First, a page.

The federal government's new guidelines for employers issuing Records of Employment ("ROEs") during the COVID-19 pandemic offer support for mandatory vaccination policies in the workplace. In a previous post, we looked at how mandatory vaccination policies intersect with applicable laws, human rights legislation, and the Canadian Charter of Rights and Freedoms, and concluded that carefully drafted policies are reasonable and enforceable. The new ROE guidelines support this conclusion by allowing employers to list non-compliance with a mandatory COVID-19 policy as a reason for issuing an ROE.
Reasons for an ROE
When filling out an ROE, employers must indicate the reason for an employee's leave or the reason for issuing the ROE. The new directions provide guidance on which reason codes to use when dealing with COVID-related absences, suspensions, or terminations.
If an employee cannot work due to a refusal to comply with a mandatory vaccination policy, employers can mark the reason for issuing the ROE as either "quit" or "leave of absence." Employers can use the code "dismissal" if they suspend or terminate an employee for non-compliance.
An employer may be contacted by Employment and Social Development Canada to ensure that these codes are being used appropriately. Questions an employer may be asked include:
- Was the mandatory vaccination policy clearly communicated to all employees?
- Were employees aware they could be terminated for non-compliance?
- Was the policy reasonable in the workplace setting and context?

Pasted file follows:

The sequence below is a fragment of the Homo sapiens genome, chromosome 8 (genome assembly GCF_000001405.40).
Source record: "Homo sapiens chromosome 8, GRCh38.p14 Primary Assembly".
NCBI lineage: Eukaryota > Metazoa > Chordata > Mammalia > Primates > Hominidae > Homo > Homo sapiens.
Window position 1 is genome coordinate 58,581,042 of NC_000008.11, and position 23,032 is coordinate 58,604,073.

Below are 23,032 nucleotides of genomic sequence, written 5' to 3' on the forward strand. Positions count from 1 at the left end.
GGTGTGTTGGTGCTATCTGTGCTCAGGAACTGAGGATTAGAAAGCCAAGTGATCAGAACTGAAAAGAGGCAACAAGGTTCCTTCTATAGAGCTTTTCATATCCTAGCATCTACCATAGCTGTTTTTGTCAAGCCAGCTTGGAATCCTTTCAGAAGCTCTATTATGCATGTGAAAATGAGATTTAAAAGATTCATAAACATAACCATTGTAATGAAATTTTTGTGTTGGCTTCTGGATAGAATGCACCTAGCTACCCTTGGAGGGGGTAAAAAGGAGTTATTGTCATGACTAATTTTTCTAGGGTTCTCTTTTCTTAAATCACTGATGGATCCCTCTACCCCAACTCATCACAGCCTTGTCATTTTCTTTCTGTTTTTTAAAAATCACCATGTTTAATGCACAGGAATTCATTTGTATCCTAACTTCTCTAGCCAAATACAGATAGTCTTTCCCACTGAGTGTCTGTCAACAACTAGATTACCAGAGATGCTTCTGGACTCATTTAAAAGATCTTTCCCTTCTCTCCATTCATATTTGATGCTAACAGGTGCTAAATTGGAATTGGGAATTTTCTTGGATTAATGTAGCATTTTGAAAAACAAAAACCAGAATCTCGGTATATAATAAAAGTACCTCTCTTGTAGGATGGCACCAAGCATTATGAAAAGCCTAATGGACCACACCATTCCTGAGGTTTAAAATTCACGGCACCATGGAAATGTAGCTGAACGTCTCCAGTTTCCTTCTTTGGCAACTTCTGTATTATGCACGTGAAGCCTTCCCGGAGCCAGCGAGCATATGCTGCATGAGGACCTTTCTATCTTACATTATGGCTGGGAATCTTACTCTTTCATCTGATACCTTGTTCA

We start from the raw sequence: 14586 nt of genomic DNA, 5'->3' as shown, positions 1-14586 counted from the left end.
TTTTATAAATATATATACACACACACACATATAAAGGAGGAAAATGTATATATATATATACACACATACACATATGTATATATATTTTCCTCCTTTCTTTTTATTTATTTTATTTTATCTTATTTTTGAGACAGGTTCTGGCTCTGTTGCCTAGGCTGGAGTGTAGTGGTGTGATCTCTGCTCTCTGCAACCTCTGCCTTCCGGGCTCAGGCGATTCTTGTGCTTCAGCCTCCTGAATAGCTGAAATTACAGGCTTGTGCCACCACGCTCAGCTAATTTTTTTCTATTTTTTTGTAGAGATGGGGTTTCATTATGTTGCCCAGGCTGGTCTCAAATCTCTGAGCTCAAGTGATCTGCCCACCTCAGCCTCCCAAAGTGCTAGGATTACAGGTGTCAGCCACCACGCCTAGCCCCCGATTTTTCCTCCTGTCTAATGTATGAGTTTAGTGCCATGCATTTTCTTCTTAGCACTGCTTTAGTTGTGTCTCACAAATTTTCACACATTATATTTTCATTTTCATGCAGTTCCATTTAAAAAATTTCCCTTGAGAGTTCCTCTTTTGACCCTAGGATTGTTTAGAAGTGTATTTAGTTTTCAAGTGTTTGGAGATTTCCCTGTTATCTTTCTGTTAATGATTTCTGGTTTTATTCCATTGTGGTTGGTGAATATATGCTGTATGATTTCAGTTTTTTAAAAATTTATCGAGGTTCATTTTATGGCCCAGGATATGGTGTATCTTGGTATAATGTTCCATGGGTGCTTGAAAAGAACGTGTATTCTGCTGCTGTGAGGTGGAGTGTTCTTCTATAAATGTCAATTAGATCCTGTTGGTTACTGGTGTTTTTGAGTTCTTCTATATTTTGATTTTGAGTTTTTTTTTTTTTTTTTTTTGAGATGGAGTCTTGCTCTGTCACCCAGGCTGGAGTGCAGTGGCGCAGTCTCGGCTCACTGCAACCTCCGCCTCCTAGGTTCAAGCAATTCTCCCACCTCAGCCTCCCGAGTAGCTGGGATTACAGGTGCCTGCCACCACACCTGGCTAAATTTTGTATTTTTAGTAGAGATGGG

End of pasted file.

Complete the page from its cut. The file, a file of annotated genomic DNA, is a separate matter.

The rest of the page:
- Did the policy allow for exemptions?
These questions emphasize the importance of well-drafted and clearly communicated policies. They also remind employers that some employees may be exempt from vaccine requirements because of protected grounds under human rights legislation. However, the new ROE directives also demonstrate support for mandatory vaccination policies and employers right to enforce them.
ROEs can be submitted electronically to Service Canada or by mail. For general information about ROEs and further instructions, see the Government of Canada's guide.
Mandatory vaccination policies must be drafted carefully, taking into account the nature of your workplace and industry, as well as privacy and human rights considerations. If you would like assistance preparing a mandatory vaccination policy for your workplace, please contact Ryley Mennie, Lou Poskitt, or Connor Levy from our Workplace Law Group.
Employers may have additional questions about how to implement a mandatory vaccination policy in the workplace. We have answered some basic questions such as whether employers can ask for proof of vaccinations and if job applicants have been vaccinated here and also created an FAQ sheet to help you out.
The content of this article is intended to provide a general guide to the subject matter. Specialist advice should be sought about your specific circumstances.